Audacity 2.0.5 and Windows XP
I recently installed Audacity 2.0.5. Prior to that I was using Audacity 2.0.4.
At the start of the installation process, I first saved Audacity 2.0.5 in a folder
located in My Music which also contains Audacity 2.0.4.
The next step was to open My Music and a pop up box instructed me to Run
Audacity 2.0.5. I followed the prompts and as far as I can tell so far the installation
was a success. The installed version of Audacity 2.0.5 is saved as
The question is can I delete now both Audacity 2.0.4 and Audacity 2.0.5 in the folder in
My Music without any ill effects in operating Audacity 2.0.5 ?
I don’t know the purpose of saving Audacity 2.0.5 in a My Music folder after it is installed
and located with the program files
This is often the hardest part of the overall task, being dependent on your computer operating system and sound card. Many manufacturers are making it increasingly difficult to record streaming audio by deliberately removing or hiding this functionality due to copyright concerns. Sometimes, older sound card drivers can be found on the web site of the sound card or motherboard manufacturer that still allow recording of computer playback.
Software Playthrough must be turned off when recording computer playback. If playthrough is on, the sound card will try to play what it is recording then re-record it, creating an increasingly loud series of echoes that may damage your equipment.
Before recording for real, try to set sound levels by playing similar material from your intended source and monitoring it in Audacity, so that the input level will be neither too soft nor so loud as to risk clipping.
Make a test recording to refine levels if necessary.
Start the audio playing on the computer then click the Record button Image of red Record button in Transport Toolbar. Record for long enough to find the loudest likely part, then click the Stop button Image of yellow Stop button.
There should be no clipping visible. Clipping is bad - this is when the volume of the source sent to Audacity is louder than Audacity can record. The result is that the tops and bottoms of the recorded wave are chopped off (“clipped”). The illustrations below show about 0.004 seconds of a properly recorded waveform then a clipped waveform. You’ll need to zoom in to inspect the waveform as closely as this, but extended lengths of clipping will also be visible at lower zoom levels.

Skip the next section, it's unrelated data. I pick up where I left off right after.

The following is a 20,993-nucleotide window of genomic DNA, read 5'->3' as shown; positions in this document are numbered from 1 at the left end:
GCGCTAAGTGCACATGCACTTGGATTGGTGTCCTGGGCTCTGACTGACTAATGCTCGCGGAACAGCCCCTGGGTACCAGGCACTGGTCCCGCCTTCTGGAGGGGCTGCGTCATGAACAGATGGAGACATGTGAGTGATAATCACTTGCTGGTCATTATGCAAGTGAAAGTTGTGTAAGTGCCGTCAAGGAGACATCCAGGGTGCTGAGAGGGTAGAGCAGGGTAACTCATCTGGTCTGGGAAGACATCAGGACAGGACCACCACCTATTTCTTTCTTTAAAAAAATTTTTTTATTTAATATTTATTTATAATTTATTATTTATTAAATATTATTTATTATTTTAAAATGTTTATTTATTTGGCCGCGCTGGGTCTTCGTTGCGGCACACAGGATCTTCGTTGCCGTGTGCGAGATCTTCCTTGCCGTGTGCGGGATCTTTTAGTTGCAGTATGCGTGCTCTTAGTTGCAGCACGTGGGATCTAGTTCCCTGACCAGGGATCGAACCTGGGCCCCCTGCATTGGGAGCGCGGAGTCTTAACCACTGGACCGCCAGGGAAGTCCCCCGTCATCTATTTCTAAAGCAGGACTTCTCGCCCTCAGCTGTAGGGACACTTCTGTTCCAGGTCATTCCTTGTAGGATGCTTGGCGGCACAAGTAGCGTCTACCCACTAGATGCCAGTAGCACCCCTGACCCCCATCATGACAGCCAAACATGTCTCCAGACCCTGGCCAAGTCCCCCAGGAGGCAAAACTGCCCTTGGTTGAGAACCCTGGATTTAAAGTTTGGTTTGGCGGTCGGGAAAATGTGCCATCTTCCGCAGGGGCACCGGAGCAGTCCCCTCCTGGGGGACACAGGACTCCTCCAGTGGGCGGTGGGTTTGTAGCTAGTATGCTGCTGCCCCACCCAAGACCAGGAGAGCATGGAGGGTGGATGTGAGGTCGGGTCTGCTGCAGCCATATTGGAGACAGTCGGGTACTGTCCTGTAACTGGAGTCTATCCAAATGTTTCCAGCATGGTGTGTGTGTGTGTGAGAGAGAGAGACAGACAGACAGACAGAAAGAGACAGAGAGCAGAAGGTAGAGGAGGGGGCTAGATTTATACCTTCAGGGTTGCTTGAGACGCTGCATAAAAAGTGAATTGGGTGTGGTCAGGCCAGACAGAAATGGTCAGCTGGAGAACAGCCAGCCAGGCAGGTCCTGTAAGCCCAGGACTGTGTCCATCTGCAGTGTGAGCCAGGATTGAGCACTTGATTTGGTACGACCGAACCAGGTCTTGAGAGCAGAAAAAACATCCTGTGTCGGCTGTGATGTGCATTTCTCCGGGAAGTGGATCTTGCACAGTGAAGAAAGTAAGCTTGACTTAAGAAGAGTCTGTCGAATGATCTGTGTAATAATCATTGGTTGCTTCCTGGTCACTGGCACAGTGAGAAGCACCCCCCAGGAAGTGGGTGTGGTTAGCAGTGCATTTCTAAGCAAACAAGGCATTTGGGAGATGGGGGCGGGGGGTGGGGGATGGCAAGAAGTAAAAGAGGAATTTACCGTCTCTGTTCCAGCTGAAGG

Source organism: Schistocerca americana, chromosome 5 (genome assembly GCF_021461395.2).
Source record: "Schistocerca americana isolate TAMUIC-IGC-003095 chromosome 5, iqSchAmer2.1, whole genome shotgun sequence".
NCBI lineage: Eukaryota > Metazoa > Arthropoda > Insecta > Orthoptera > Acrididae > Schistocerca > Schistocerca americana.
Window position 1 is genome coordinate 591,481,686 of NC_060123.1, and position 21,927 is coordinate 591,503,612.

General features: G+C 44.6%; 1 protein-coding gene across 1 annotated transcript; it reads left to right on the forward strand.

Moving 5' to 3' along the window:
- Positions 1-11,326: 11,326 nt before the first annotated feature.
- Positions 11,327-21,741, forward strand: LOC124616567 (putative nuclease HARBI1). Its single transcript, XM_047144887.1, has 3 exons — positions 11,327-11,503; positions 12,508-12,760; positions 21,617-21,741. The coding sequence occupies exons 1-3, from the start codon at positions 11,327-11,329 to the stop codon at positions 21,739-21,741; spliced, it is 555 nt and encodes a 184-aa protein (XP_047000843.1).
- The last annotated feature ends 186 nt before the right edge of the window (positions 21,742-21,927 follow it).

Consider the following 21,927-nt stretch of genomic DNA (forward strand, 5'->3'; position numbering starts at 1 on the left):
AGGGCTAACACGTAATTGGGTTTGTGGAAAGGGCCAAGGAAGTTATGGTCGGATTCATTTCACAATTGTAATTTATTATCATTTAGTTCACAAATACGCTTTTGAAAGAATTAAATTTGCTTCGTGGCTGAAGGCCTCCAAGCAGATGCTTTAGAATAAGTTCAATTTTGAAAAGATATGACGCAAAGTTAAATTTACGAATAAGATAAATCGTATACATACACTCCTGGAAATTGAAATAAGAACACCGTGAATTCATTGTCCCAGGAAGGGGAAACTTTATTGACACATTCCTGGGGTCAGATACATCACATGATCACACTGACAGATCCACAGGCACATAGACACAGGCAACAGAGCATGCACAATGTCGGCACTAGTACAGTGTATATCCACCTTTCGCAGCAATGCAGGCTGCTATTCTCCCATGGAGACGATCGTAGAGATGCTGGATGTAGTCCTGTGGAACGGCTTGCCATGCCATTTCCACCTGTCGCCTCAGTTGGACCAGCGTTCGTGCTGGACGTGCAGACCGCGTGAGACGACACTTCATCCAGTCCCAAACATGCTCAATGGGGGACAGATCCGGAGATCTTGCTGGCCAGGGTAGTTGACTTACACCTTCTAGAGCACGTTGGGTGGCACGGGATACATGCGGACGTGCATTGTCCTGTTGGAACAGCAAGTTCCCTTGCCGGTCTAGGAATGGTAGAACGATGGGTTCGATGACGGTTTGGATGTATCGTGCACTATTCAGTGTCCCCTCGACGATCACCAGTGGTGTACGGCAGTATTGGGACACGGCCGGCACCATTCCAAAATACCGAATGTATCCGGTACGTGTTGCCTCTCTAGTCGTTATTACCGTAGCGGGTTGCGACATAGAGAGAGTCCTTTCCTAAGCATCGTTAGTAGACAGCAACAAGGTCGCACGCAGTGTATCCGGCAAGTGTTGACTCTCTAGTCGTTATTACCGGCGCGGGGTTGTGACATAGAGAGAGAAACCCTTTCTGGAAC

Yes, you can delete the “download” once it’s installed. It’s basically the same file you’d get when buying a program on a CD… You use the installation CD to load the program, and then save the CD in case you have to install it again, or install it on another computer. But with Audacity, it’s not necessary to save the installation program, since you can always download it again.
But personally, I usually like to keep it. I either save it in a “downloads” folder, Or on my systems that have a separate “music” drive, I have an “Audacity” folder where it’s saved, as well as folders for a couple of other music-related programs (such as Winamp)
You can also choose this input device at Recording Device in Devices Preferences.
Note that on many devices the Mixer Toolbar input volume slider will be grayed out when selecting the Windows WASAPI host, and even if not grayed out, the device may not support Audacity or the system input slider adjusting its volume. So to control the recording level, adjust the output level of the audio. This is best done in the application that is playing the audio, for example the video or audio player on the web site you are recording from. Even if the Audacity output slider is able to control the volume of the audio you hear while recording, it will not affect the level you record at.
Windows Vista, Windows 7 and Windows 8 computers almost always only have microphone inputs enabled by default. Earlier Windows systems may also need the input for recording computer playback to be made visible before Audacity can use it. To show or enable inputs, launch the sound device control panel from the Windows Control Panel or from the system tray (by the clock).
If you still have no stereo mix input in Windows, sometimes this input can be enabled in the sound card’s own control panel, especially with older RealTek devices. The sound card’s own control panel can be found in the Windows Control Panel.
An alternative method of recording audio playing on the computer is to buy a cable with 1/8 inch (3.5 mm) stereo connectors at each end. Suitable cables are available from almost any audio retailer. Connect one end of the cable to the computer’s audio output (green) and the other end to the line-in input (blue). Then choose the line-in as input device in Audacity.
You can use other programs to record computer playback that do not rely on the computer sound device having this ability. These programs will make an audio file which can then be imported into Audacity for editing. All the options below grab the audio digitally from the application producing the sound. This has advantages over stereo mix recording. Lossy digital-analog-digital conversions are avoided and also unwanted system beeps and alerts are not captured.
A further alternative is an external USB sound card with a “Stereo Mix” type of option. An example known to work on all versions of Windows is “Trust Sound Expert External”. Not all USB sound cards offer a Stereo Mix option, so read the specifications carefully before purchasing.
Your quote from the Audacity manual is about Recording audio playing on the computer. It has nothing to do with blairhansler’s question. This is a waste of everyone’s time. Please stop doing this. This is your second warning about this issue.